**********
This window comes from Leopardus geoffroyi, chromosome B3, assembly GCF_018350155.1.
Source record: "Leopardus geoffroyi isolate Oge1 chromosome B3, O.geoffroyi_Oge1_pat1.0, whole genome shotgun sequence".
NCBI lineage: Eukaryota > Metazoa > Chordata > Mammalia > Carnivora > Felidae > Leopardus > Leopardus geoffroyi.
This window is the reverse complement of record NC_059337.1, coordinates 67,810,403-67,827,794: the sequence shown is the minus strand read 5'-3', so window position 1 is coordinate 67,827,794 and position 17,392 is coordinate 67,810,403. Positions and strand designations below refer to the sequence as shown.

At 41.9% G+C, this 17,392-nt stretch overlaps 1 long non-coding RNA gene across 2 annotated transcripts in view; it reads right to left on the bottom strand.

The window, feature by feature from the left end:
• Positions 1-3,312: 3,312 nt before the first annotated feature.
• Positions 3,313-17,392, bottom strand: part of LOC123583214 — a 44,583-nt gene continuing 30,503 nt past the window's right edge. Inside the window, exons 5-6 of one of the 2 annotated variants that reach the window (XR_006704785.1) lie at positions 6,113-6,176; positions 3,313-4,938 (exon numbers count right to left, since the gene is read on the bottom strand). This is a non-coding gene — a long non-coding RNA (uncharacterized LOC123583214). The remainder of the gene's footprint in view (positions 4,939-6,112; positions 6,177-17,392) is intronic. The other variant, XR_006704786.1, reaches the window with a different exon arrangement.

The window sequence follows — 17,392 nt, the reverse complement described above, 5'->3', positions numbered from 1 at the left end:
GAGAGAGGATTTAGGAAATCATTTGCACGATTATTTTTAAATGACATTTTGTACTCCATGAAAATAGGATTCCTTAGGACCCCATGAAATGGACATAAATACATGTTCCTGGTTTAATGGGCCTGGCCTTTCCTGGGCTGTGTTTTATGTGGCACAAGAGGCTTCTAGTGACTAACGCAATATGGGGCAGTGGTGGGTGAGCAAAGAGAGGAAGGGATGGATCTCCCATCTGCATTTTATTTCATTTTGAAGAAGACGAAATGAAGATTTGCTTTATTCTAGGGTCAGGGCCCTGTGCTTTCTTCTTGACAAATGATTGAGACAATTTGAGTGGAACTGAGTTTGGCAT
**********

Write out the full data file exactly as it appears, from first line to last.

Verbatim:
This window comes from Leopardus geoffroyi, chromosome B3, assembly GCF_018350155.1.
Source record: "Leopardus geoffroyi isolate Oge1 chromosome B3, O.geoffroyi_Oge1_pat1.0, whole genome shotgun sequence".
NCBI lineage: Eukaryota > Metazoa > Chordata > Mammalia > Carnivora > Felidae > Leopardus > Leopardus geoffroyi.
This window is the reverse complement of record NC_059337.1, coordinates 67,810,403-67,827,794: the sequence shown is the minus strand read 5'-3', so window position 1 is coordinate 67,827,794 and position 17,392 is coordinate 67,810,403. Positions and strand designations below refer to the sequence as shown.

At 41.9% G+C, this 17,392-nt stretch overlaps 1 long non-coding RNA gene across 2 annotated transcripts in view; it reads right to left on the bottom strand.

The window, feature by feature from the left end:
• Positions 1-3,312: 3,312 nt before the first annotated feature.
• Positions 3,313-17,392, bottom strand: part of LOC123583214 — a 44,583-nt gene continuing 30,503 nt past the window's right edge. Inside the window, exons 5-6 of one of the 2 annotated variants that reach the window (XR_006704785.1) lie at positions 6,113-6,176; positions 3,313-4,938 (exon numbers count right to left, since the gene is read on the bottom strand). This is a non-coding gene — a long non-coding RNA (uncharacterized LOC123583214). The remainder of the gene's footprint in view (positions 4,939-6,112; positions 6,177-17,392) is intronic. The other variant, XR_006704786.1, reaches the window with a different exon arrangement.

The window sequence follows — 17,392 nt, the reverse complement described above, 5'->3', positions numbered from 1 at the left end:
GAGAGAGGATTTAGGAAATCATTTGCACGATTATTTTTAAATGACATTTTGTACTCCATGAAAATAGGATTCCTTAGGACCCCATGAAATGGACATAAATACATGTTCCTGGTTTAATGGGCCTGGCCTTTCCTGGGCTGTGTTTTATGTGGCACAAGAGGCTTCTAGTGACTAACGCAATATGGGGCAGTGGTGGGTGAGCAAAGAGAGGAAGGGATGGATCTCCCATCTGCATTTTATTTCATTTTGAAGAAGACGAAATGAAGATTTGCTTTATTCTAGGGTCAGGGCCCTGTGCTTTCTTCTTGACAAATGATTGAGACAATTTGAGTGGAACTGAGTTTGGCAT